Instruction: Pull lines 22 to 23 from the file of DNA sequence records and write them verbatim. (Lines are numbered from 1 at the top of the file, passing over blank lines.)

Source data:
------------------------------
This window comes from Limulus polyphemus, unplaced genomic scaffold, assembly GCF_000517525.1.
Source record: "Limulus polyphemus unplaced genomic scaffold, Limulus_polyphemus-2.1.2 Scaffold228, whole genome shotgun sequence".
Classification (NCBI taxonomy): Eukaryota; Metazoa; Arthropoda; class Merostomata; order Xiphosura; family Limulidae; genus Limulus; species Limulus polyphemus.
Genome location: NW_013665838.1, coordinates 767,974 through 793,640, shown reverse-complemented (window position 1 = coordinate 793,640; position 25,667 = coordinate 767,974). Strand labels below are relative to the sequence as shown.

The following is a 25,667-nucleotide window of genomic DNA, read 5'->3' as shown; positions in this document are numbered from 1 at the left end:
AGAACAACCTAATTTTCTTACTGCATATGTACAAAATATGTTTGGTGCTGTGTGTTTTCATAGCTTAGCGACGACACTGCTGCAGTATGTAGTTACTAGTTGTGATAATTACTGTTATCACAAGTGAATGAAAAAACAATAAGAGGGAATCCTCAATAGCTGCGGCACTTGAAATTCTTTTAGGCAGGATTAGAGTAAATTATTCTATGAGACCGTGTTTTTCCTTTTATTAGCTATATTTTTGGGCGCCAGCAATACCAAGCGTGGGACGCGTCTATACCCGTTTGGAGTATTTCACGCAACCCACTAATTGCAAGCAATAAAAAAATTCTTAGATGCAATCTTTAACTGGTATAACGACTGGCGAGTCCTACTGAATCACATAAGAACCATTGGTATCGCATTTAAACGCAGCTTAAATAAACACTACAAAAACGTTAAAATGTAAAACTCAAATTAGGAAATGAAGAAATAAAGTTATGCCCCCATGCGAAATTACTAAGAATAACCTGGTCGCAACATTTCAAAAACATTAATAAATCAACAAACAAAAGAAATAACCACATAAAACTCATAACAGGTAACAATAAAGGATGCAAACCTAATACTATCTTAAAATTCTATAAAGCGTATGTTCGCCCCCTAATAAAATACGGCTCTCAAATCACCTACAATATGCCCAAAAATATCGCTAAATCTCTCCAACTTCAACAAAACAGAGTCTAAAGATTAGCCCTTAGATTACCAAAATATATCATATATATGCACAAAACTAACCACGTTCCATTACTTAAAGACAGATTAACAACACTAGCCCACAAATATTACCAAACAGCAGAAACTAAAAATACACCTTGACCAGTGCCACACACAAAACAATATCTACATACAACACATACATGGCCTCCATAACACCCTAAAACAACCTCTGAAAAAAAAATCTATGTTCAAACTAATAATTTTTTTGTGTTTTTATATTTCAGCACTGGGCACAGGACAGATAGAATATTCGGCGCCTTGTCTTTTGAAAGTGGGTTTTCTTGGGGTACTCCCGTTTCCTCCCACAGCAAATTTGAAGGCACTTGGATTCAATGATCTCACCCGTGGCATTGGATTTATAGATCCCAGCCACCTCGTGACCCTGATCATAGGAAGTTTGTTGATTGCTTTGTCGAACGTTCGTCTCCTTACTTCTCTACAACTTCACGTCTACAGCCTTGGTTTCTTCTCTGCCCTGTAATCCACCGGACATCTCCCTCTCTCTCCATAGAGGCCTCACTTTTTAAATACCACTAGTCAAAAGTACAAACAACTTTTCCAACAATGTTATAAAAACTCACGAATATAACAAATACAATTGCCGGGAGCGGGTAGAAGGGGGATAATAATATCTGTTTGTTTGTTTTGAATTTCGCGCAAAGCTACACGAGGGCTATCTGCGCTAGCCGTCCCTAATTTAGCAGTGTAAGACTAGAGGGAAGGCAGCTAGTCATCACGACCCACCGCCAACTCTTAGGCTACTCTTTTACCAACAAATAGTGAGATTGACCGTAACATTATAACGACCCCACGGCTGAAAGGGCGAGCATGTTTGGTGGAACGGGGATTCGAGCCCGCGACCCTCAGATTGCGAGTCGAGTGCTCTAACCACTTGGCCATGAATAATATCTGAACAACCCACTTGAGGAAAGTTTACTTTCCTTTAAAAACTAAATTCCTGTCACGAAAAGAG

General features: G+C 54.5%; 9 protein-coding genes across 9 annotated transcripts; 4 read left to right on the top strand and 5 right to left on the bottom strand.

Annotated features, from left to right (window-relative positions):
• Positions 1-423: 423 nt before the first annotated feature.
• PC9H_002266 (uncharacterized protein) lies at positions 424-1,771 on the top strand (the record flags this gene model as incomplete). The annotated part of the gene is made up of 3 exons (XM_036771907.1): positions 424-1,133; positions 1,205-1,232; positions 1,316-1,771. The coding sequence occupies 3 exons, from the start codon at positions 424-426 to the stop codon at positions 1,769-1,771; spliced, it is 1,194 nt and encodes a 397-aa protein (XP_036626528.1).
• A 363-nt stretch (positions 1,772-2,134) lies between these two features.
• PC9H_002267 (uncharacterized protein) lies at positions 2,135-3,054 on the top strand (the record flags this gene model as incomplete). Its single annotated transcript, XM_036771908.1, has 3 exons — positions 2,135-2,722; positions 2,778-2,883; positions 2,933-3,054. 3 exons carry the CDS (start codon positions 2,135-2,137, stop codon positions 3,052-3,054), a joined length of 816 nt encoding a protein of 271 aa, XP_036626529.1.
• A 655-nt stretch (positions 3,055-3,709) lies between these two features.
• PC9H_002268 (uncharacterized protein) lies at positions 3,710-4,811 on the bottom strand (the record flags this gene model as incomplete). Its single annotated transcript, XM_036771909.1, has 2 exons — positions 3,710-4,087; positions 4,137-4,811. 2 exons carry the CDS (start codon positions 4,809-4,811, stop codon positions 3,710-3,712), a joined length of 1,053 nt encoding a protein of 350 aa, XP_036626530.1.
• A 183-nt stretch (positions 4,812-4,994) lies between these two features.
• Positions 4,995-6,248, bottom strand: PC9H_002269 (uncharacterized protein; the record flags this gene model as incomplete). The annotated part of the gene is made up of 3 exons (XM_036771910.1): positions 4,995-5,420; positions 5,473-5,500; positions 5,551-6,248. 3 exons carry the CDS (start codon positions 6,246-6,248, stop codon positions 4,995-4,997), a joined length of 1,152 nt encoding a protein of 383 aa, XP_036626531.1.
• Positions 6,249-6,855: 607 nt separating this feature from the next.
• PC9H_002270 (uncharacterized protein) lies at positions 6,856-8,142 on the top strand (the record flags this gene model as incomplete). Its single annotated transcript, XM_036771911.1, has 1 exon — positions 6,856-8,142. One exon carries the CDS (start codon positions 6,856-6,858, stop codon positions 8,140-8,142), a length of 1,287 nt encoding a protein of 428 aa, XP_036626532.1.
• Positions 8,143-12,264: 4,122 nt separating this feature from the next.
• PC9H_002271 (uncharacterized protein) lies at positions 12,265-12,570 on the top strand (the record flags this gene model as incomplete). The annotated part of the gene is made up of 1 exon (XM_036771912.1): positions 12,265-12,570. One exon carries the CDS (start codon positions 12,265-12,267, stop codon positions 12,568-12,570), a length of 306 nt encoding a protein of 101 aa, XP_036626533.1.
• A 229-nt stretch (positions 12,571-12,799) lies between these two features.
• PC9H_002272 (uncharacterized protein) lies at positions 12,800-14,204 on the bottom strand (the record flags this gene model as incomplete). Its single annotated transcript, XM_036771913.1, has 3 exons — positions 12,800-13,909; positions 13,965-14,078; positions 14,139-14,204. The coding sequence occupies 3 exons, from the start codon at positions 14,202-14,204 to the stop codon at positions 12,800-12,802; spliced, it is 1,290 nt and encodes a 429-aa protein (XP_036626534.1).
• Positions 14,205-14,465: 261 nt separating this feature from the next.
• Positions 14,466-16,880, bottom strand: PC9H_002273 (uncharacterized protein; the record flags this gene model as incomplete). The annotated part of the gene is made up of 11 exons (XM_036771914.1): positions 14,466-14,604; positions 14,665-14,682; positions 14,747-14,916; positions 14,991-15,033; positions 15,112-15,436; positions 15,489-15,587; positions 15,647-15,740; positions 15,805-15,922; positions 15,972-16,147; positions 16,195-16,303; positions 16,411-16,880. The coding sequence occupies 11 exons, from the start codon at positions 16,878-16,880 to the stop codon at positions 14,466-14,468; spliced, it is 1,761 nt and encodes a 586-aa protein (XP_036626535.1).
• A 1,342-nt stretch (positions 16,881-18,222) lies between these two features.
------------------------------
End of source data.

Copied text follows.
• PC9H_002272 (uncharacterized protein) lies at positions 12,800-14,204 on the bottom strand (the record flags this gene model as incomplete). Its single annotated transcript, XM_036771913.1, has 3 exons — positions 12,800-13,909; positions 13,965-14,078; positions 14,139-14,204. The coding sequence occupies 3 exons, from the start codon at positions 14,202-14,204 to the stop codon at positions 12,800-12,802; spliced, it is 1,290 nt and encodes a 429-aa protein (XP_036626534.1).
• Positions 14,205-14,465: 261 nt separating this feature from the next.